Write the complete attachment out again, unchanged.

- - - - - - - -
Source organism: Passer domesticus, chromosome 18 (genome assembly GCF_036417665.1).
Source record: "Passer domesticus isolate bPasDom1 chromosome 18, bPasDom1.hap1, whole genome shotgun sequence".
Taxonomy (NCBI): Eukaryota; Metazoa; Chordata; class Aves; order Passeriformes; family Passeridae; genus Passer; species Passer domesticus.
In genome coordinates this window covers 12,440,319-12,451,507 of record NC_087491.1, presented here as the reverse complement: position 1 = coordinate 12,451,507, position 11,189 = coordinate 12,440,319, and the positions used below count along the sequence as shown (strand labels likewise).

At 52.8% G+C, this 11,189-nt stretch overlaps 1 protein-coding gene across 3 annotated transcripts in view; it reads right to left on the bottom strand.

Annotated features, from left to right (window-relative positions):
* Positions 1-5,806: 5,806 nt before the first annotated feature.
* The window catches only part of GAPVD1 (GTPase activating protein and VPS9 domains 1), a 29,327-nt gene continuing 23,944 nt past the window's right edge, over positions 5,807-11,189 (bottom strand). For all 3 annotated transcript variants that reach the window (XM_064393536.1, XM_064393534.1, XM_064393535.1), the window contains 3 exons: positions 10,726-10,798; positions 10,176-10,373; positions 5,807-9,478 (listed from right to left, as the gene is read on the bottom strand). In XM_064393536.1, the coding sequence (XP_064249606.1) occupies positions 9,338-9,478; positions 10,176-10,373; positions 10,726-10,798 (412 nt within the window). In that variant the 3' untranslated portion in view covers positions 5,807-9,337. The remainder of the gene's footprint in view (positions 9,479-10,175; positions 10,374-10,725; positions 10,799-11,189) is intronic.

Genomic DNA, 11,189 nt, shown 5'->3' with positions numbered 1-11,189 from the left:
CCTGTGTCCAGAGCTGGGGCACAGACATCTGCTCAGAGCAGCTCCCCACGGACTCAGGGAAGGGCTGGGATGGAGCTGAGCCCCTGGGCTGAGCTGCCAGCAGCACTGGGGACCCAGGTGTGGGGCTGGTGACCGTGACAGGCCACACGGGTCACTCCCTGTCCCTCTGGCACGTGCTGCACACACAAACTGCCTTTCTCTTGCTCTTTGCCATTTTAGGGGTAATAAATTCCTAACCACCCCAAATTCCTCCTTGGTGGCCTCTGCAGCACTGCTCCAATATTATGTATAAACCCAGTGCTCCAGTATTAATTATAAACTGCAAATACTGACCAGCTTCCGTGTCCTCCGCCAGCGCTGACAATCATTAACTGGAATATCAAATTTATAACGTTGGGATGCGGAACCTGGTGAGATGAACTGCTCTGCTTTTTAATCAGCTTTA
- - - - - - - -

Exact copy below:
Source organism: Passer domesticus, chromosome 18 (genome assembly GCF_036417665.1).
Source record: "Passer domesticus isolate bPasDom1 chromosome 18, bPasDom1.hap1, whole genome shotgun sequence".
Taxonomy (NCBI): Eukaryota; Metazoa; Chordata; class Aves; order Passeriformes; family Passeridae; genus Passer; species Passer domesticus.
In genome coordinates this window covers 12,440,319-12,451,507 of record NC_087491.1, presented here as the reverse complement: position 1 = coordinate 12,451,507, position 11,189 = coordinate 12,440,319, and the positions used below count along the sequence as shown (strand labels likewise).

At 52.8% G+C, this 11,189-nt stretch overlaps 1 protein-coding gene across 3 annotated transcripts in view; it reads right to left on the bottom strand.

Annotated features, from left to right (window-relative positions):
* Positions 1-5,806: 5,806 nt before the first annotated feature.
* The window catches only part of GAPVD1 (GTPase activating protein and VPS9 domains 1), a 29,327-nt gene continuing 23,944 nt past the window's right edge, over positions 5,807-11,189 (bottom strand). For all 3 annotated transcript variants that reach the window (XM_064393536.1, XM_064393534.1, XM_064393535.1), the window contains 3 exons: positions 10,726-10,798; positions 10,176-10,373; positions 5,807-9,478 (listed from right to left, as the gene is read on the bottom strand). In XM_064393536.1, the coding sequence (XP_064249606.1) occupies positions 9,338-9,478; positions 10,176-10,373; positions 10,726-10,798 (412 nt within the window). In that variant the 3' untranslated portion in view covers positions 5,807-9,337. The remainder of the gene's footprint in view (positions 9,479-10,175; positions 10,374-10,725; positions 10,799-11,189) is intronic.

Genomic DNA, 11,189 nt, shown 5'->3' with positions numbered 1-11,189 from the left:
CCTGTGTCCAGAGCTGGGGCACAGACATCTGCTCAGAGCAGCTCCCCACGGACTCAGGGAAGGGCTGGGATGGAGCTGAGCCCCTGGGCTGAGCTGCCAGCAGCACTGGGGACCCAGGTGTGGGGCTGGTGACCGTGACAGGCCACACGGGTCACTCCCTGTCCCTCTGGCACGTGCTGCACACACAAACTGCCTTTCTCTTGCTCTTTGCCATTTTAGGGGTAATAAATTCCTAACCACCCCAAATTCCTCCTTGGTGGCCTCTGCAGCACTGCTCCAATATTATGTATAAACCCAGTGCTCCAGTATTAATTATAAACTGCAAATACTGACCAGCTTCCGTGTCCTCCGCCAGCGCTGACAATCATTAACTGGAATATCAAATTTATAACGTTGGGATGCGGAACCTGGTGAGATGAACTGCTCTGCTTTTTAATCAGCTTTA